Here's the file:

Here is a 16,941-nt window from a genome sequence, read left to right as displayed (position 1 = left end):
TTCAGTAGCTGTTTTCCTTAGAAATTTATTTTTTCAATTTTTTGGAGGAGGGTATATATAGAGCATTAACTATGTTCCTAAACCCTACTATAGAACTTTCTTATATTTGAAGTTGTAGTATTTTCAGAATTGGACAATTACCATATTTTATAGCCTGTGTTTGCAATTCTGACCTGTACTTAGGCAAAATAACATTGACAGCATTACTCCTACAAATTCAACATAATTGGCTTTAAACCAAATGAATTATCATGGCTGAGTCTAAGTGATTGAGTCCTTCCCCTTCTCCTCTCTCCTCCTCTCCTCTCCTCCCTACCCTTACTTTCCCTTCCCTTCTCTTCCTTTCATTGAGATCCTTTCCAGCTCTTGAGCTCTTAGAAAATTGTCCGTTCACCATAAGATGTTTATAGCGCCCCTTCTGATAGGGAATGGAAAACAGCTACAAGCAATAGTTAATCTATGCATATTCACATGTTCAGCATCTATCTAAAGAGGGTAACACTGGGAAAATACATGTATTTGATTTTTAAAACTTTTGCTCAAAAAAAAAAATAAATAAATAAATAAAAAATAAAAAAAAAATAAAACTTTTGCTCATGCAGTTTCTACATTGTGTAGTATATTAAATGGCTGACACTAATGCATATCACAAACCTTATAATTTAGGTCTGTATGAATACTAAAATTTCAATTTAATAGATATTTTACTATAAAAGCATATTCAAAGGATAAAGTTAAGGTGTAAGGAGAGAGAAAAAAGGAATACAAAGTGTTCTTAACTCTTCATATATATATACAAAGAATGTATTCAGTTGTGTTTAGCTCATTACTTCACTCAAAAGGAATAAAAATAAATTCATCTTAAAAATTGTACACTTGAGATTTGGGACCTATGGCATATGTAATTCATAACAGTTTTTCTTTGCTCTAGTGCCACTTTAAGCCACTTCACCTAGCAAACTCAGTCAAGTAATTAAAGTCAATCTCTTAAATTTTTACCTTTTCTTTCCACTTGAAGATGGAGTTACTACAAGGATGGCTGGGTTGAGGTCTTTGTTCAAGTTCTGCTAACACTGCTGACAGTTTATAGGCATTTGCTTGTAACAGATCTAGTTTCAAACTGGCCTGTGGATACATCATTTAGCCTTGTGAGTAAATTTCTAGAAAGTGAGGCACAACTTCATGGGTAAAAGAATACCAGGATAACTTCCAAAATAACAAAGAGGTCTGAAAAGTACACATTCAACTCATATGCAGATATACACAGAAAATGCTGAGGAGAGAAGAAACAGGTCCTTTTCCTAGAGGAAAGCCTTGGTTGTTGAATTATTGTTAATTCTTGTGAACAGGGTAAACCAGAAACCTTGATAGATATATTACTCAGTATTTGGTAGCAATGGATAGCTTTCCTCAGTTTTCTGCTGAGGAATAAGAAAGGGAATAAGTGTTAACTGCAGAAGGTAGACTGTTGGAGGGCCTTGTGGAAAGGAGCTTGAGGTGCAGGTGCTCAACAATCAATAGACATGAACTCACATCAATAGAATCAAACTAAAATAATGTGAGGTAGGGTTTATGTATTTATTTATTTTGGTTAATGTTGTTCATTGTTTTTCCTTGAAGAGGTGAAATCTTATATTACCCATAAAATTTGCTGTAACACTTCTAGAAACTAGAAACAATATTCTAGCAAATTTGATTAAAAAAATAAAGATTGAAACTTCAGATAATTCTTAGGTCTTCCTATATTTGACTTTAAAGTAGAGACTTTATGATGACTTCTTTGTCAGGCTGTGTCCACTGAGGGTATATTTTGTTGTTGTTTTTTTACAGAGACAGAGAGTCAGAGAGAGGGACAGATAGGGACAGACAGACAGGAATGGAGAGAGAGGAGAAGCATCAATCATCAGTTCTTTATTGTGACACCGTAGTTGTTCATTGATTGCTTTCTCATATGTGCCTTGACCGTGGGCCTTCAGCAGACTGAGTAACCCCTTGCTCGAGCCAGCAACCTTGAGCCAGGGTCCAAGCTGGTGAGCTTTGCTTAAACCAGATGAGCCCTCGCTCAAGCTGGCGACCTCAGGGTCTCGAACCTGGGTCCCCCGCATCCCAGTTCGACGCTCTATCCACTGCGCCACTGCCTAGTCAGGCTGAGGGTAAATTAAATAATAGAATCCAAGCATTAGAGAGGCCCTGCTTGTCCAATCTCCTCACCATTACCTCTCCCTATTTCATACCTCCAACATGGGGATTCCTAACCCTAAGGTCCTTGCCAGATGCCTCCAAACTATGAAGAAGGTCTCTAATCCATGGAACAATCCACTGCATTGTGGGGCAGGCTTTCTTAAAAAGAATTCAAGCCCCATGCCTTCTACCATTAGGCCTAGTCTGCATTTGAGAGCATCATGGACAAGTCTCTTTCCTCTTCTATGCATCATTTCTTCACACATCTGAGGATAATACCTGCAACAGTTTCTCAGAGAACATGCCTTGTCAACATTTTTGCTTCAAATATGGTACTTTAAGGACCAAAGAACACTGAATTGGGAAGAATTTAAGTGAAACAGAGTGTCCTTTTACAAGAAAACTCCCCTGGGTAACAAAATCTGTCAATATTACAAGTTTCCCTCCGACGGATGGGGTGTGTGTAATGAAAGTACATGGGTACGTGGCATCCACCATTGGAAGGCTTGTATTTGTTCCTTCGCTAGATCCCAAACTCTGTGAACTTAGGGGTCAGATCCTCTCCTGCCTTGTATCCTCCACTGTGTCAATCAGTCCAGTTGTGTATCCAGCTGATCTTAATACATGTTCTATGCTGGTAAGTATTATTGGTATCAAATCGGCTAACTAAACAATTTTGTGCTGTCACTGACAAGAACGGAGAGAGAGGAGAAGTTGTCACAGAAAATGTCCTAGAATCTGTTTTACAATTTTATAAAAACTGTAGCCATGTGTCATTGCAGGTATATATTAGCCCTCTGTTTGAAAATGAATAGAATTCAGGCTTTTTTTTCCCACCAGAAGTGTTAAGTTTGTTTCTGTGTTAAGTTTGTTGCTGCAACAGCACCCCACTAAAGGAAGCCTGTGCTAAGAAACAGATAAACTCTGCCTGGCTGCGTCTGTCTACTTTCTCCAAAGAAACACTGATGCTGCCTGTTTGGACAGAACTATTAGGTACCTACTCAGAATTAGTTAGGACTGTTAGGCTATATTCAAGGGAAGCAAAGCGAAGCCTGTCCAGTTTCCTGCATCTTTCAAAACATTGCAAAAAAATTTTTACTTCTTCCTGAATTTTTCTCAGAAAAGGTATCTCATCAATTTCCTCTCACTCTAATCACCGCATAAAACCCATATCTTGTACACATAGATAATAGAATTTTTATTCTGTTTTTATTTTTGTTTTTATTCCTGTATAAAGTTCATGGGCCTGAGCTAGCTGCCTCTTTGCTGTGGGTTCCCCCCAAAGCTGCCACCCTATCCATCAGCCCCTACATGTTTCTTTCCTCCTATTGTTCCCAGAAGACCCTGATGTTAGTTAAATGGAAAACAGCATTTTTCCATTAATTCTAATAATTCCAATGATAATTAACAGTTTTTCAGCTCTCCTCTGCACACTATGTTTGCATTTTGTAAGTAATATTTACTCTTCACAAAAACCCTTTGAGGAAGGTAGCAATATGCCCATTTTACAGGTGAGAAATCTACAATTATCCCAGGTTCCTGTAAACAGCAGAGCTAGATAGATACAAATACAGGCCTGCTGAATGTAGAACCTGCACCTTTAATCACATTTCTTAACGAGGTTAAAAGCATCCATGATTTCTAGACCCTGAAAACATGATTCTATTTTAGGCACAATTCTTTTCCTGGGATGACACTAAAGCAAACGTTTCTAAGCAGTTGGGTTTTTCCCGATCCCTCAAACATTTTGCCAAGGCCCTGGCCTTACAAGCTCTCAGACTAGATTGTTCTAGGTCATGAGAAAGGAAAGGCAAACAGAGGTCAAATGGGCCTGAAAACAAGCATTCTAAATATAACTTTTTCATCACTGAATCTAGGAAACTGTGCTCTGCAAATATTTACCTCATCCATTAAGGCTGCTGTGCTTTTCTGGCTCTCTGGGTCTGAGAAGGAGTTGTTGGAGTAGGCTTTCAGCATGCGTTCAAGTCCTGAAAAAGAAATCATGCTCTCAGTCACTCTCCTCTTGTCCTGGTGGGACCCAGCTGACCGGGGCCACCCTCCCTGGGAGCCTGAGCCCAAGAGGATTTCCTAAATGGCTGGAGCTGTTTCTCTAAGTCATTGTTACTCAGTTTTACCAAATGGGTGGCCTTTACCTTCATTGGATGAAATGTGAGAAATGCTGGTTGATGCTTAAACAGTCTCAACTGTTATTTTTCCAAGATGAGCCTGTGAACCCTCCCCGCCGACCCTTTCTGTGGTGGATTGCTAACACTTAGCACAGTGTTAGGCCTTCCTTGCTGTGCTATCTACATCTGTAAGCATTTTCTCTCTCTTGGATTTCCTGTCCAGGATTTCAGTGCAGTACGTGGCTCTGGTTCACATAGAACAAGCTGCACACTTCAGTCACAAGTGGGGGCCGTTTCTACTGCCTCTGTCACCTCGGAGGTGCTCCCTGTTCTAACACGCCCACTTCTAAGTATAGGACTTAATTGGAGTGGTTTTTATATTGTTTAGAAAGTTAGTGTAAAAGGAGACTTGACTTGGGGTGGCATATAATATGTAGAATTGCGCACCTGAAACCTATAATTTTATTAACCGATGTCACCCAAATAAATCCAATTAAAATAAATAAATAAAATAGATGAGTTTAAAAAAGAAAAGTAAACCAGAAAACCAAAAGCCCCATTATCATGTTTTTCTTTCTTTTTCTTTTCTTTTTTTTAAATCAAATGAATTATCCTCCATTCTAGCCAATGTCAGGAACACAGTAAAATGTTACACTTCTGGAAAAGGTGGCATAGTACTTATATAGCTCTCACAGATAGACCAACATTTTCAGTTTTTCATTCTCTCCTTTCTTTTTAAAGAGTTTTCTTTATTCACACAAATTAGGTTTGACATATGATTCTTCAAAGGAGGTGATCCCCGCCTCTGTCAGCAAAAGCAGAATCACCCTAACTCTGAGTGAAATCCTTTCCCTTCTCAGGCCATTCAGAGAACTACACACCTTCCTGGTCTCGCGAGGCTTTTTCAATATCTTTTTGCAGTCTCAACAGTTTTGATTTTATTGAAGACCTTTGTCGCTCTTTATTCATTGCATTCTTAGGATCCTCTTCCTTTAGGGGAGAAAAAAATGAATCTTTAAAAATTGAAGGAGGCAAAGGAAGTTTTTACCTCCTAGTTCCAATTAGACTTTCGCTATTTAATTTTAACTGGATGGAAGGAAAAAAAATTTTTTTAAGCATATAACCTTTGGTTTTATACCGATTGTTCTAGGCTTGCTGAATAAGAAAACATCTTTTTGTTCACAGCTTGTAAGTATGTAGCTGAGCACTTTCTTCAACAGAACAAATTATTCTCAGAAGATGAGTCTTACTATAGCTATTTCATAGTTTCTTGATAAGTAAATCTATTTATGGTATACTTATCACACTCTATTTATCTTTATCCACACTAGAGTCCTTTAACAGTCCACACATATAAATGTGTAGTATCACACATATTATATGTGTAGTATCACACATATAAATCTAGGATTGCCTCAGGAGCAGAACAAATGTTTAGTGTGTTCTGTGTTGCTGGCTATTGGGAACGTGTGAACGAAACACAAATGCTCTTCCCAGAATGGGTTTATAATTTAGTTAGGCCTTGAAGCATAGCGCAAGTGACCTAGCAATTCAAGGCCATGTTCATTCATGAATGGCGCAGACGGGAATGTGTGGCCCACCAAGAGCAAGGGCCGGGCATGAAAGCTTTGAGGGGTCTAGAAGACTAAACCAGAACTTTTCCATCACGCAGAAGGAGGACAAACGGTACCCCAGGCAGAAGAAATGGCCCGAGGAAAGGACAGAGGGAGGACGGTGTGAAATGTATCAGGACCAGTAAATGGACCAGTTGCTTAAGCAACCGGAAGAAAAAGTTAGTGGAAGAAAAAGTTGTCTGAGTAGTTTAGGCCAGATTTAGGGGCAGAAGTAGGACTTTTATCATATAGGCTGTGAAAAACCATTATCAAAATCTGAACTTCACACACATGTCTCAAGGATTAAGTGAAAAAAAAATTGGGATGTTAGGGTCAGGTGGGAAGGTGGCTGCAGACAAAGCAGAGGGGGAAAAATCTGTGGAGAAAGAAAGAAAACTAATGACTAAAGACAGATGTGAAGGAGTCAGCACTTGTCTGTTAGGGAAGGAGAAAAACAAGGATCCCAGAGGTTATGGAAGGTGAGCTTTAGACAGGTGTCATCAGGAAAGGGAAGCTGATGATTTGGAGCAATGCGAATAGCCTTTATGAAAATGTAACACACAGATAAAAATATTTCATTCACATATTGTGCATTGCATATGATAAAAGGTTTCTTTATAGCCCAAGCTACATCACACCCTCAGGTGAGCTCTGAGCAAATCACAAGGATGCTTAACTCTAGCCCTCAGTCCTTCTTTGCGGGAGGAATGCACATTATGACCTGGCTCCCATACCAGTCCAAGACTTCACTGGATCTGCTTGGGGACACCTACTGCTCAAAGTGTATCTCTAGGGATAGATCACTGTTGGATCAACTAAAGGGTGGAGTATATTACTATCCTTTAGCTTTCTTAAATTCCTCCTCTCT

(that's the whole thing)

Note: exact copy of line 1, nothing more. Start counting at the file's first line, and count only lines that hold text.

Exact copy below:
Here is a 16,941-nt window from a genome sequence, read left to right as displayed (position 1 = left end):